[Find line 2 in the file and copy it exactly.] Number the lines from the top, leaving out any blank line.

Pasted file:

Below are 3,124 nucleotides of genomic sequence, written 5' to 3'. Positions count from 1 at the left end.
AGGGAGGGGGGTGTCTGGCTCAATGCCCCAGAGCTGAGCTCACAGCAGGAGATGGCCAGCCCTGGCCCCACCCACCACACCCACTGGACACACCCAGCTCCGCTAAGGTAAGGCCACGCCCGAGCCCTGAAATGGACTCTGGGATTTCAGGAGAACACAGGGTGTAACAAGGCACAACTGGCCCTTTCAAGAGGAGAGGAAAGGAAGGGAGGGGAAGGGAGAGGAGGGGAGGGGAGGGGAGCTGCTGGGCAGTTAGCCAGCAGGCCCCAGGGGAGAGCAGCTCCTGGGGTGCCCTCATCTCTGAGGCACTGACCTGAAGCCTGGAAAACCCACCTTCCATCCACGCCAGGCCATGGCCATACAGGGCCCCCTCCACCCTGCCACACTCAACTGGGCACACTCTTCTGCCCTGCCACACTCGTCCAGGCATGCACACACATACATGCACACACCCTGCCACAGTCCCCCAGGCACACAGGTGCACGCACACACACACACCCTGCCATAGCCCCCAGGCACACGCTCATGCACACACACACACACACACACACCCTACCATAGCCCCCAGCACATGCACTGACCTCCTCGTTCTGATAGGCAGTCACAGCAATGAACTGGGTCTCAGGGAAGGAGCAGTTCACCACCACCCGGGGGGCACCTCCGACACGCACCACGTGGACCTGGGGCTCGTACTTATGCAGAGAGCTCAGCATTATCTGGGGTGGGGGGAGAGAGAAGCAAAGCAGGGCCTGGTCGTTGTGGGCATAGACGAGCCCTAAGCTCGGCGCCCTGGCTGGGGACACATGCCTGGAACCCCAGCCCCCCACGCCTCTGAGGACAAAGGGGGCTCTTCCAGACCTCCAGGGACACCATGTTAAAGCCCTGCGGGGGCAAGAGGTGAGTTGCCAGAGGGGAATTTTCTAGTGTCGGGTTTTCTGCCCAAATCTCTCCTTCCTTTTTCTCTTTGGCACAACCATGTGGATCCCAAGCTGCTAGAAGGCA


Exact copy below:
AGGGAGGGGGGTGTCTGGCTCAATGCCCCAGAGCTGAGCTCACAGCAGGAGATGGCCAGCCCTGGCCCCACCCACCACACCCACTGGACACACCCAGCTCCGCTAAGGTAAGGCCACGCCCGAGCCCTGAAATGGACTCTGGGATTTCAGGAGAACACAGGGTGTAACAAGGCACAACTGGCCCTTTCAAGAGGAGAGGAAAGGAAGGGAGGGGAAGGGAGAGGAGGGGAGGGGAGGGGAGCTGCTGGGCAGTTAGCCAGCAGGCCCCAGGGGAGAGCAGCTCCTGGGGTGCCCTCATCTCTGAGGCACTGACCTGAAGCCTGGAAAACCCACCTTCCATCCACGCCAGGCCATGGCCATACAGGGCCCCCTCCACCCTGCCACACTCAACTGGGCACACTCTTCTGCCCTGCCACACTCGTCCAGGCATGCACACACATACATGCACACACCCTGCCACAGTCCCCCAGGCACACAGGTGCACGCACACACACACACCCTGCCATAGCCCCCAGGCACACGCTCATGCACACACACACACACACACACACCCTACCATAGCCCCCAGCACATGCACTGACCTCCTCGTTCTGATAGGCAGTCACAGCAATGAACTGGGTCTCAGGGAAGGAGCAGTTCACCACCACCCGGGGGGCACCTCCGACACGCACCACGTGGACCTGGGGCTCGTACTTATGCAGAGAGCTCAGCATTATCTGGGGTGGGGGGAGAGAGAAGCAAAGCAGGGCCTGGTCGTTGTGGGCATAGACGAGCCCTAAGCTCGGCGCCCTGGCTGGGGACACATGCCTGGAACCCCAGCCCCCCACGCCTCTGAGGACAAAGGGGGCTCTTCCAGACCTCCAGGGACACCATGTTAAAGCCCTGCGGGGGCAAGAGGTGAGTTGCCAGAGGGGAATTTTCTAGTGTCGGGTTTTCTGCCCAAATCTCTCCTTCCTTTTTCTCTTTGGCACAACCATGTGGATCCCAAGCTGCTAGAAGGCA